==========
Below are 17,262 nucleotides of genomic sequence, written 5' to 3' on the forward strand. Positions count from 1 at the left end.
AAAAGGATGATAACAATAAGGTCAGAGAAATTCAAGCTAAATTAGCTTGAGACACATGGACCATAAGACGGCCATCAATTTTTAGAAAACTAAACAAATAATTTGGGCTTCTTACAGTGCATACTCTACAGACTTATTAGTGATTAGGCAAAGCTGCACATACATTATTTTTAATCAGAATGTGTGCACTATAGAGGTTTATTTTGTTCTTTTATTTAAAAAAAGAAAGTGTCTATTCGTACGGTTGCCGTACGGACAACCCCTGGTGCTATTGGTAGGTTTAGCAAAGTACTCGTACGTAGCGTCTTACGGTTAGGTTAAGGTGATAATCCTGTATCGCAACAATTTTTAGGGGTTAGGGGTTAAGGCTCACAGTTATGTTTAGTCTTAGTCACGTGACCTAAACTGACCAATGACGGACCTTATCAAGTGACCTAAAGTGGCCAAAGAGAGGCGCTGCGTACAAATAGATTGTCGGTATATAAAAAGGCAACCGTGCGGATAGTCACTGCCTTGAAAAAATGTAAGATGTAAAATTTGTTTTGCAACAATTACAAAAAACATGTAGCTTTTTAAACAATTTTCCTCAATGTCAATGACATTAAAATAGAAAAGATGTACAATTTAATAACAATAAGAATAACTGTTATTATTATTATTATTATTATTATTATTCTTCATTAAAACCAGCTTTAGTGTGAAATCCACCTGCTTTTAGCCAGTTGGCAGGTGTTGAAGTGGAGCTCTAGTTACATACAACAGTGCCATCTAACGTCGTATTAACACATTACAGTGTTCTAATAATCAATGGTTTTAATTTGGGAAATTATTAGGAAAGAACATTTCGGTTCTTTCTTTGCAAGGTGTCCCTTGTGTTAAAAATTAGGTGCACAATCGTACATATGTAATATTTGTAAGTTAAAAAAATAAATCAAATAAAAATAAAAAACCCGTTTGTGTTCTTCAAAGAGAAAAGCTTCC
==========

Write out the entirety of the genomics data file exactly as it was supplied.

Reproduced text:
Below are 17,262 nucleotides of genomic sequence, written 5' to 3' on the forward strand. Positions count from 1 at the left end.
AAAAGGATGATAACAATAAGGTCAGAGAAATTCAAGCTAAATTAGCTTGAGACACATGGACCATAAGACGGCCATCAATTTTTAGAAAACTAAACAAATAATTTGGGCTTCTTACAGTGCATACTCTACAGACTTATTAGTGATTAGGCAAAGCTGCACATACATTATTTTTAATCAGAATGTGTGCACTATAGAGGTTTATTTTGTTCTTTTATTTAAAAAAAGAAAGTGTCTATTCGTACGGTTGCCGTACGGACAACCCCTGGTGCTATTGGTAGGTTTAGCAAAGTACTCGTACGTAGCGTCTTACGGTTAGGTTAAGGTGATAATCCTGTATCGCAACAATTTTTAGGGGTTAGGGGTTAAGGCTCACAGTTATGTTTAGTCTTAGTCACGTGACCTAAACTGACCAATGACGGACCTTATCAAGTGACCTAAAGTGGCCAAAGAGAGGCGCTGCGTACAAATAGATTGTCGGTATATAAAAAGGCAACCGTGCGGATAGTCACTGCCTTGAAAAAATGTAAGATGTAAAATTTGTTTTGCAACAATTACAAAAAACATGTAGCTTTTTAAACAATTTTCCTCAATGTCAATGACATTAAAATAGAAAAGATGTACAATTTAATAACAATAAGAATAACTGTTATTATTATTATTATTATTATTATTATTCTTCATTAAAACCAGCTTTAGTGTGAAATCCACCTGCTTTTAGCCAGTTGGCAGGTGTTGAAGTGGAGCTCTAGTTACATACAACAGTGCCATCTAACGTCGTATTAACACATTACAGTGTTCTAATAATCAATGGTTTTAATTTGGGAAATTATTAGGAAAGAACATTTCGGTTCTTTCTTTGCAAGGTGTCCCTTGTGTTAAAAATTAGGTGCACAATCGTACATATGTAATATTTGTAAGTTAAAAAAATAAATCAAATAAAAATAAAAAACCCGTTTGTGTTCTTCAAAGAGAAAAGCTTCC